Incumbent Jeanne Smith, 70, agreed, adding that both academic and emotional needs of students need to be met and that learning environments should be safe and secure.

Republican candidate Paul Berginc, 71, said his biggest goal if elected is to review school security procedures.

For many, that boils down to a new high school — with cross-filed candidate Vince DeAugustine, 40, Smith and Adams acknowledging a deteriorating school.

Others want to focus mainly on students, improving sports and academics.

“I’m committed to expand the focus on vocational training and emphasize that every student should graduate with marketable skills that can be the foundation of a career and a means for college-bound students to avoid amassing college debt,” said cross-filed candidate Jennifer Bretz, 46.

Richard Smith, 45, said he wants to improve programs that help students with reading so they are not only passing, but excelling.

“I’m running to remove politics from sports and the athletic department, be a voice for students, teachers and taxpayers, update aging buildings and classrooms, spend valuable resources on students, end targeted assessment of property owners, keep taxes low and improve school security,” said cross-filed candidate Mike Alfery, 49.

DeAugustine added, “My platform is not about winning an election. My platform is about helping Hempfield become the best place to live, the best place to work, and the best overall district.”

Megan Tomasic is a Tribune-Review staff writer. You can contact Megan at 724-850-1203, [email protected] or via Twitter .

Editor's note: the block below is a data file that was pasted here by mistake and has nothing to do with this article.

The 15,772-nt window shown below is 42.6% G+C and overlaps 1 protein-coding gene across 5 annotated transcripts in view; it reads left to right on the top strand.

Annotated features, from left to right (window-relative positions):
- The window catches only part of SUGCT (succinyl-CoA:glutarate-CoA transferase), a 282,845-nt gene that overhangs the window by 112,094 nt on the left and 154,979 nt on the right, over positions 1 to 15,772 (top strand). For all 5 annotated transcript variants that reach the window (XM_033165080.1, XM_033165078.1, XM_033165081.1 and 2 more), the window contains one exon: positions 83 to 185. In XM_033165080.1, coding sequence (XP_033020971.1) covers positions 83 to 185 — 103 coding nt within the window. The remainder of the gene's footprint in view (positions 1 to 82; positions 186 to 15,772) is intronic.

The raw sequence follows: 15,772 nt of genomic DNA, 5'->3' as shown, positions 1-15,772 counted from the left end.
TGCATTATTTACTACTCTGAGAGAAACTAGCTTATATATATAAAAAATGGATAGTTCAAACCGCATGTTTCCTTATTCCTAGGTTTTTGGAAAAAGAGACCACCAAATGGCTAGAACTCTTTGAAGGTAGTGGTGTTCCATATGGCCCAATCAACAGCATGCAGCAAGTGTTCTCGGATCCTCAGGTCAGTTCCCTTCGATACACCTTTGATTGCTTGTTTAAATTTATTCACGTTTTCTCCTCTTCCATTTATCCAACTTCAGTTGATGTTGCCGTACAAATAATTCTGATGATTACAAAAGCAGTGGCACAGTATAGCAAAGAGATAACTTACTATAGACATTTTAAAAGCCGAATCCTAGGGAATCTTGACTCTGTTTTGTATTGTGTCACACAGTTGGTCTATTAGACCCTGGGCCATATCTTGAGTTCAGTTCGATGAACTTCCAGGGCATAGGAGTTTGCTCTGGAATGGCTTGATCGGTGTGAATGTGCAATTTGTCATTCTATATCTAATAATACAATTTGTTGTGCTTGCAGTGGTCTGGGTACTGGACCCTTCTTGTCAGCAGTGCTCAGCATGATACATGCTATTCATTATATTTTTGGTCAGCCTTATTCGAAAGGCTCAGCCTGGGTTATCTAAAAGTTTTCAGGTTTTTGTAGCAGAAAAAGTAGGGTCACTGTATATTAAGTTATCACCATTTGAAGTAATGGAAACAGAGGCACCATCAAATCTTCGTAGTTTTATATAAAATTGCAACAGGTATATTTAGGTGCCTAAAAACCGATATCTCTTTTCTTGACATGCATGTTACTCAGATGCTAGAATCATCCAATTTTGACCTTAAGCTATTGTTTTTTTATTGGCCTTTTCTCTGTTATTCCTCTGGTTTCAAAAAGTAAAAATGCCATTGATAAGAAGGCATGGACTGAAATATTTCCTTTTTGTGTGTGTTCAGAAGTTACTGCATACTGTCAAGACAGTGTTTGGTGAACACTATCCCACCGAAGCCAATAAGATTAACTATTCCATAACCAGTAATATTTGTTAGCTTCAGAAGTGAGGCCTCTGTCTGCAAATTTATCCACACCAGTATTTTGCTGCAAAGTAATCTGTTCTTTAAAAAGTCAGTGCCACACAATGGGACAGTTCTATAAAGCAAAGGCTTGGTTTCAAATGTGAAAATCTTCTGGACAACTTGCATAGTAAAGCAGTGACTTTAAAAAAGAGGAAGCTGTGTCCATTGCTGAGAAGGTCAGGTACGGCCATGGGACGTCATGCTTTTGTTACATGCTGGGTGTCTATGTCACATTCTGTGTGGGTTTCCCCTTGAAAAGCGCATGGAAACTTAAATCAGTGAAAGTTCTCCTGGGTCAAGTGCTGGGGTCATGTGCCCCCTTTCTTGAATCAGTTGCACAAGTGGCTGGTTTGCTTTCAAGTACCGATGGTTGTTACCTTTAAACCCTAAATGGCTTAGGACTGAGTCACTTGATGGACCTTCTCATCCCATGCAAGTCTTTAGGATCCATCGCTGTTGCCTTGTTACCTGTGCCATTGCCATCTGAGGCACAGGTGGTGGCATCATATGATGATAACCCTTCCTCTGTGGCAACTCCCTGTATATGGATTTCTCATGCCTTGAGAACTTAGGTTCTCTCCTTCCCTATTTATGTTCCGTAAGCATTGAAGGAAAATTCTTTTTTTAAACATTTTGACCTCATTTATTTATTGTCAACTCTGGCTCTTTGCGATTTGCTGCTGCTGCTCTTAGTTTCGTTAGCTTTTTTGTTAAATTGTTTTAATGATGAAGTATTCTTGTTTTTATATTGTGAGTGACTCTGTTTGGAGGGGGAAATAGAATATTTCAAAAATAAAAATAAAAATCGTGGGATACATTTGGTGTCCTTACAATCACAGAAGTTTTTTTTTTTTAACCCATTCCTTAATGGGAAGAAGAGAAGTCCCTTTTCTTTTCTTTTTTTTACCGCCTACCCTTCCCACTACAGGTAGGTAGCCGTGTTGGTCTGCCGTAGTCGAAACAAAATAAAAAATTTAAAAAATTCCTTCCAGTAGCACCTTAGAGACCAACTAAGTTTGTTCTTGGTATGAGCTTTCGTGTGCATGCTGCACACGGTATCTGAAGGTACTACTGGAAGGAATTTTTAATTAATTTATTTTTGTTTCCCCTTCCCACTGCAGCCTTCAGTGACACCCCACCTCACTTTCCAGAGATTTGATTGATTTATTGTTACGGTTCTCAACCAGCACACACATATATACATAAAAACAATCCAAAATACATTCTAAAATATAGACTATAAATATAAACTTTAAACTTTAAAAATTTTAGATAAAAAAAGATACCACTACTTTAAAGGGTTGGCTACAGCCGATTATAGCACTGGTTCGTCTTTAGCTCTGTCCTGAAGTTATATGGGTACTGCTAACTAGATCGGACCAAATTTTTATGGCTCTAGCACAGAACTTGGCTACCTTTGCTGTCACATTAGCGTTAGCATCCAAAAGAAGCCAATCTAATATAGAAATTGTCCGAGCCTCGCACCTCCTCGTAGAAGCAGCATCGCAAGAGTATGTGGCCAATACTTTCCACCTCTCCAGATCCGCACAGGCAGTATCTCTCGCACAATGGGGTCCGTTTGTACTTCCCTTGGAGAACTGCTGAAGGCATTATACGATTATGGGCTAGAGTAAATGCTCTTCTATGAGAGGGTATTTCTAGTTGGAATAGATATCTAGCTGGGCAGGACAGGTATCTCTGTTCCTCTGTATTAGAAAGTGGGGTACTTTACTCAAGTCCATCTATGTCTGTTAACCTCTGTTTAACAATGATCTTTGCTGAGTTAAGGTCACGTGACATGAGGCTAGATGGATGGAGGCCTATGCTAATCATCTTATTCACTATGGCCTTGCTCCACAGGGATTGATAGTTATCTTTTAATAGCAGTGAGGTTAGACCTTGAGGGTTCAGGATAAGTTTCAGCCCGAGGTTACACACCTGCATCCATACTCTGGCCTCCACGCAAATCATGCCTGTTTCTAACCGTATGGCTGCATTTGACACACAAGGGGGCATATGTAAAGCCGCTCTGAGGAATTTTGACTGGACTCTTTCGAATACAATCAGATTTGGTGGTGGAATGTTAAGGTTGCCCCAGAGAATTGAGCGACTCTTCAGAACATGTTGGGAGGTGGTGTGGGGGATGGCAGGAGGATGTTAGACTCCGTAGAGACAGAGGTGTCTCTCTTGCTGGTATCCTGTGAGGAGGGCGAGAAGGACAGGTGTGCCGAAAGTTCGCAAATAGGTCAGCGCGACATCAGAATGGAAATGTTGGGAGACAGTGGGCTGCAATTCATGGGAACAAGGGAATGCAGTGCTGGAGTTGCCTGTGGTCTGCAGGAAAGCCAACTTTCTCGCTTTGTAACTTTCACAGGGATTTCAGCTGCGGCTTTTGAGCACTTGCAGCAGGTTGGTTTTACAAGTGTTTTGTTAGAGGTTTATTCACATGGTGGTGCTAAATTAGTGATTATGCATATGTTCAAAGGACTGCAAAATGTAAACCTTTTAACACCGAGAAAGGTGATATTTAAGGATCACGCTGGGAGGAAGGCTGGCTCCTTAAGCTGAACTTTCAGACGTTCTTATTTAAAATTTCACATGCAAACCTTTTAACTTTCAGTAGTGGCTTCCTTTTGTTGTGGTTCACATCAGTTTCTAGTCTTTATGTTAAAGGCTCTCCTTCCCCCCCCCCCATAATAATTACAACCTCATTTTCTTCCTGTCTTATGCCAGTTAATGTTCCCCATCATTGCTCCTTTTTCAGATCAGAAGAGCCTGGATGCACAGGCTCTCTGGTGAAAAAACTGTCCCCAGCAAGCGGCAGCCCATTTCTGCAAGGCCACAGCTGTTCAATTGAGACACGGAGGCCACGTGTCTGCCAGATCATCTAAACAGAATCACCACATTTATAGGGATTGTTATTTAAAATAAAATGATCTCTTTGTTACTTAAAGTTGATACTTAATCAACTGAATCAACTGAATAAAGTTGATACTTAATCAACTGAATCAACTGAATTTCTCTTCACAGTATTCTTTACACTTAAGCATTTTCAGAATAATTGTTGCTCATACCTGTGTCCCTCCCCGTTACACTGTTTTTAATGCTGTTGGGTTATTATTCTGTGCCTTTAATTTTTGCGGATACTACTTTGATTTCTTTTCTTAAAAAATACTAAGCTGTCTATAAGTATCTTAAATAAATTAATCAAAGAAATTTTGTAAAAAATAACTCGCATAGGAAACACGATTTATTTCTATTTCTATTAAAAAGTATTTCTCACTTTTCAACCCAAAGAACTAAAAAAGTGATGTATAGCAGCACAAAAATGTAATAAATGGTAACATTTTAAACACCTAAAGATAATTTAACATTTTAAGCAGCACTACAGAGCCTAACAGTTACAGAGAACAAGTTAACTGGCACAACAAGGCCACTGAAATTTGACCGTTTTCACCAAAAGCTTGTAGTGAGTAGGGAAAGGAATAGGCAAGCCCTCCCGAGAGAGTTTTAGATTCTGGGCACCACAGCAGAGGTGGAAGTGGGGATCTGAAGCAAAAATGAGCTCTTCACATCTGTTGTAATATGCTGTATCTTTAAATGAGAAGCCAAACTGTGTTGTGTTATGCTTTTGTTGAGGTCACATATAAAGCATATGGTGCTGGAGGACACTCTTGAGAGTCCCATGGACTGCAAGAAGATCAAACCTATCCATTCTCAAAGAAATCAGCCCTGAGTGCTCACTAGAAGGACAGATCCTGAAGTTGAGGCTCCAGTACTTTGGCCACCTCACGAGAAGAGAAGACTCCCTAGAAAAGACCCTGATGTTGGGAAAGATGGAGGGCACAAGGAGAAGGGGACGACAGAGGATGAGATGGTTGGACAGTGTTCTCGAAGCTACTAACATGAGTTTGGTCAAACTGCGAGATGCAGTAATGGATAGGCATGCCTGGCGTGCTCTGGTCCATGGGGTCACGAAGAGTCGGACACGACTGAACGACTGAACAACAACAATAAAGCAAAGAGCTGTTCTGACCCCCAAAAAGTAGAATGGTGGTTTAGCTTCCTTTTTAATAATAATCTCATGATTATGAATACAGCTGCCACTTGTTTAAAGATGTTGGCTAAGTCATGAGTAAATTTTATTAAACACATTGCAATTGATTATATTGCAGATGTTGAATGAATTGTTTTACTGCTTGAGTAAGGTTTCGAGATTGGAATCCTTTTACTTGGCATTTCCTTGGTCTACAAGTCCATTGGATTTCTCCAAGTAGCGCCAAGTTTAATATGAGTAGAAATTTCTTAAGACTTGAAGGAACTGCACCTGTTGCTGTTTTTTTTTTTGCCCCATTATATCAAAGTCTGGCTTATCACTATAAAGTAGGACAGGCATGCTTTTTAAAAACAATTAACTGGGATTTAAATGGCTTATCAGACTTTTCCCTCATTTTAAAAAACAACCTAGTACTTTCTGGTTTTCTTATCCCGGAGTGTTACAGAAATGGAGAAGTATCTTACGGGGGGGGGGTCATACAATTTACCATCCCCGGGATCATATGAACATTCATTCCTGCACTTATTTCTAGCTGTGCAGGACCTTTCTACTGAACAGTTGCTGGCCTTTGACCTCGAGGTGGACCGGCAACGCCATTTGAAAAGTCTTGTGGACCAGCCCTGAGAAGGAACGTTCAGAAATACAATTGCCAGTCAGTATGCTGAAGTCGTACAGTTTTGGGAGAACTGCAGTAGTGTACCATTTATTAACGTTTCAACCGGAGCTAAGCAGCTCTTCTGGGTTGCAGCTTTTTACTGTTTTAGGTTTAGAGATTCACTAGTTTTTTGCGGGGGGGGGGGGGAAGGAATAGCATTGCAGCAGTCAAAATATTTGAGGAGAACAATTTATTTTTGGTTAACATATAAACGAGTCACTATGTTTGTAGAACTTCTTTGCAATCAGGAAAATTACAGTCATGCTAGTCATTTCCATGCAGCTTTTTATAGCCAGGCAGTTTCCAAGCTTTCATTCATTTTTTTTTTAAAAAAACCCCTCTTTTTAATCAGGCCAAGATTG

Categories: Local | Westmoreland
TribLIVE commenting policy

You are solely responsible for your comments and by using TribLive.com you agree to our Terms of Service.

We moderate comments. Our goal is to provide substantive commentary for a general readership. By screening submissions, we provide a space where readers can share intelligent and informed commentary that enhances the quality of our news and information.

While most comments will be posted if they are on-topic and not abusive, moderating decisions are subjective. We will make them as carefully and consistently as we can. Because of the volume of reader comments, we cannot review individual moderation decisions with readers.

We value thoughtful comments representing a range of views that make their point quickly and politely. We make an effort to protect discussions from repeated comments either by the same reader or different readers

We follow the same standards for taste as the daily newspaper. A few things we won't tolerate: personal attacks, obscenity, vulgarity, profanity (including expletives and letters followed by dashes), commercial promotion, impersonations, incoherence, proselytizing and SHOUTING. Don't include URLs to Web sites.

We do not edit comments. They are either approved or deleted. We reserve the right to edit a comment that is quoted or excerpted in an article. In this case, we may fix spelling and punctuation.

We welcome strong opinions and criticism of our work, but we don't want comments to become bogged down with discussions of our policies and we will moderate accordingly.

We appreciate it when readers and people quoted in articles or blog posts point out errors of fact or emphasis and will investigate all assertions. But these suggestions should be sent via e-mail. To avoid distracting other readers, we won't publish comments that suggest a correction. Instead, corrections will be made in a blog post or in an article.